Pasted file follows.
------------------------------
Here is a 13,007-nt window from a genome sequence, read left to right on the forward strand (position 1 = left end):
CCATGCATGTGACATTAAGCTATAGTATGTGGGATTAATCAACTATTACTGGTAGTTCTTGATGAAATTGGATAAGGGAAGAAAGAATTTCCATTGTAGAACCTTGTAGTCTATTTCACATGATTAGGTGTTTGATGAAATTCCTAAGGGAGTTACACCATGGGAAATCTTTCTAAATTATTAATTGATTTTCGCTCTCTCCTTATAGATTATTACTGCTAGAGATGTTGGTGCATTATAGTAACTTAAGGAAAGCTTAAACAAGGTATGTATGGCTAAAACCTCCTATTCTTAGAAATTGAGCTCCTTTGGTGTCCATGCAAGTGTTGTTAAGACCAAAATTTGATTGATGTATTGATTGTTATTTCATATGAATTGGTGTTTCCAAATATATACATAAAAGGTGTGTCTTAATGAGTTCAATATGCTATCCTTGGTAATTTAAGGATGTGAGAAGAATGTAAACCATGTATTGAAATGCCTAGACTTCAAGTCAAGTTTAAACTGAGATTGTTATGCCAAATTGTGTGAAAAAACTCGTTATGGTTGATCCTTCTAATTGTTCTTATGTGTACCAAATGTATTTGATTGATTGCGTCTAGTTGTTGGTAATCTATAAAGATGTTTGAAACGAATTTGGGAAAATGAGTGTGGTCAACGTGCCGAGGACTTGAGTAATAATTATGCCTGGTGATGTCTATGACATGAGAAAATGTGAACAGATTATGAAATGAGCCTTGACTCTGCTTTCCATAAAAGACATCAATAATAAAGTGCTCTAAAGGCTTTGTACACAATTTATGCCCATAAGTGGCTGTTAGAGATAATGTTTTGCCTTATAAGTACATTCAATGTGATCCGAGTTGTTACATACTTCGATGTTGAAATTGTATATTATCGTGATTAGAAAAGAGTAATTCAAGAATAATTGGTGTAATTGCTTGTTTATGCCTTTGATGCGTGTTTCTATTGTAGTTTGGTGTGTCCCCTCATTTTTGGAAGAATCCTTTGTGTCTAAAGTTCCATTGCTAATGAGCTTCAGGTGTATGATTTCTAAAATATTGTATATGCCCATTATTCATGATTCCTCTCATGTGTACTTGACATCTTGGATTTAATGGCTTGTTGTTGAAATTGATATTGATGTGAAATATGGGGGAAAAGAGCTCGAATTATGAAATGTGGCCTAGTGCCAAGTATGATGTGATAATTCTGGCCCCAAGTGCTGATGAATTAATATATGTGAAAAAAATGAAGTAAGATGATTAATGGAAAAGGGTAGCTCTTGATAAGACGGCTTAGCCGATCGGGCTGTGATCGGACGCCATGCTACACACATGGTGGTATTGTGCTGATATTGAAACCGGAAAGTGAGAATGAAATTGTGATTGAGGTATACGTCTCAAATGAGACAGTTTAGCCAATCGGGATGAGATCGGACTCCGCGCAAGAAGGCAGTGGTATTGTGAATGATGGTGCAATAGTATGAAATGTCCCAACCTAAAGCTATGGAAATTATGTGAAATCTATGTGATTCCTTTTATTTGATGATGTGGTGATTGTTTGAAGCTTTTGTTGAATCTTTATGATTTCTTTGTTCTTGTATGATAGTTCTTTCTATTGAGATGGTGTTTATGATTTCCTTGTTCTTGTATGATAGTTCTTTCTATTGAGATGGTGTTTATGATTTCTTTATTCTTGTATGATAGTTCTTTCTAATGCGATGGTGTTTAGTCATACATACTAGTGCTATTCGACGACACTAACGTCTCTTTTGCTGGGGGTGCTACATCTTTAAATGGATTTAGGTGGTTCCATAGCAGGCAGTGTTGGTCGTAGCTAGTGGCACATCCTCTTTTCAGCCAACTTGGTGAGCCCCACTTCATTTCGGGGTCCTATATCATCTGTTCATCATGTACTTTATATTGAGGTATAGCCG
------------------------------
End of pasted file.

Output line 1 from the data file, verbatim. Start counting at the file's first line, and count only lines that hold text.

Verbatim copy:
Here is a 13,007-nt window from a genome sequence, read left to right on the forward strand (position 1 = left end):